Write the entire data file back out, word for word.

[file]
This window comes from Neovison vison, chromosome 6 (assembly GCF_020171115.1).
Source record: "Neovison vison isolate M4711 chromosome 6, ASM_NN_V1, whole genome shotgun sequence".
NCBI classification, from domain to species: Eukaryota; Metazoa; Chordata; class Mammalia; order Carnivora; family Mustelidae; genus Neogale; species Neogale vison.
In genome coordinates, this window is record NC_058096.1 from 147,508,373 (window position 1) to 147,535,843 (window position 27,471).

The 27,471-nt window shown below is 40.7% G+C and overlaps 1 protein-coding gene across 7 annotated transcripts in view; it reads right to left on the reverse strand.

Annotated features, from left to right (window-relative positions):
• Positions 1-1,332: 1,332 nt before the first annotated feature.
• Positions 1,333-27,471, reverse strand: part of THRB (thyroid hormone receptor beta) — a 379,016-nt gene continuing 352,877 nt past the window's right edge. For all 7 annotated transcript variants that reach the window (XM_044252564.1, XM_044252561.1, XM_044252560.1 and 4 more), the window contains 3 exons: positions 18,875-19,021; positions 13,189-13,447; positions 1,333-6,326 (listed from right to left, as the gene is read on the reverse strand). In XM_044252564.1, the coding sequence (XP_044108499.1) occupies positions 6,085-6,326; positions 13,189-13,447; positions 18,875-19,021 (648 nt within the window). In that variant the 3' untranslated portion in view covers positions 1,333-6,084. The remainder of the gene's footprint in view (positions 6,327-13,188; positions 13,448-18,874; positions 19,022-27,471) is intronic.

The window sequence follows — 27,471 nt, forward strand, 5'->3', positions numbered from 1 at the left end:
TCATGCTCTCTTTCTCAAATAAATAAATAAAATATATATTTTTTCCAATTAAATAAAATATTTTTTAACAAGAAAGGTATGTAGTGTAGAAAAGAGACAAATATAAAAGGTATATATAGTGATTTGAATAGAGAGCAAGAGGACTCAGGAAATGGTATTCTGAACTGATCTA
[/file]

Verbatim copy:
This window comes from Neovison vison, chromosome 6 (assembly GCF_020171115.1).
Source record: "Neovison vison isolate M4711 chromosome 6, ASM_NN_V1, whole genome shotgun sequence".
NCBI classification, from domain to species: Eukaryota; Metazoa; Chordata; class Mammalia; order Carnivora; family Mustelidae; genus Neogale; species Neogale vison.
In genome coordinates, this window is record NC_058096.1 from 147,508,373 (window position 1) to 147,535,843 (window position 27,471).

The 27,471-nt window shown below is 40.7% G+C and overlaps 1 protein-coding gene across 7 annotated transcripts in view; it reads right to left on the reverse strand.

Annotated features, from left to right (window-relative positions):
• Positions 1-1,332: 1,332 nt before the first annotated feature.
• Positions 1,333-27,471, reverse strand: part of THRB (thyroid hormone receptor beta) — a 379,016-nt gene continuing 352,877 nt past the window's right edge. For all 7 annotated transcript variants that reach the window (XM_044252564.1, XM_044252561.1, XM_044252560.1 and 4 more), the window contains 3 exons: positions 18,875-19,021; positions 13,189-13,447; positions 1,333-6,326 (listed from right to left, as the gene is read on the reverse strand). In XM_044252564.1, the coding sequence (XP_044108499.1) occupies positions 6,085-6,326; positions 13,189-13,447; positions 18,875-19,021 (648 nt within the window). In that variant the 3' untranslated portion in view covers positions 1,333-6,084. The remainder of the gene's footprint in view (positions 6,327-13,188; positions 13,448-18,874; positions 19,022-27,471) is intronic.

The window sequence follows — 27,471 nt, forward strand, 5'->3', positions numbered from 1 at the left end:
TCATGCTCTCTTTCTCAAATAAATAAATAAAATATATATTTTTTCCAATTAAATAAAATATTTTTTAACAAGAAAGGTATGTAGTGTAGAAAAGAGACAAATATAAAAGGTATATATAGTGATTTGAATAGAGAGCAAGAGGACTCAGGAAATGGTATTCTGAACTGATCTA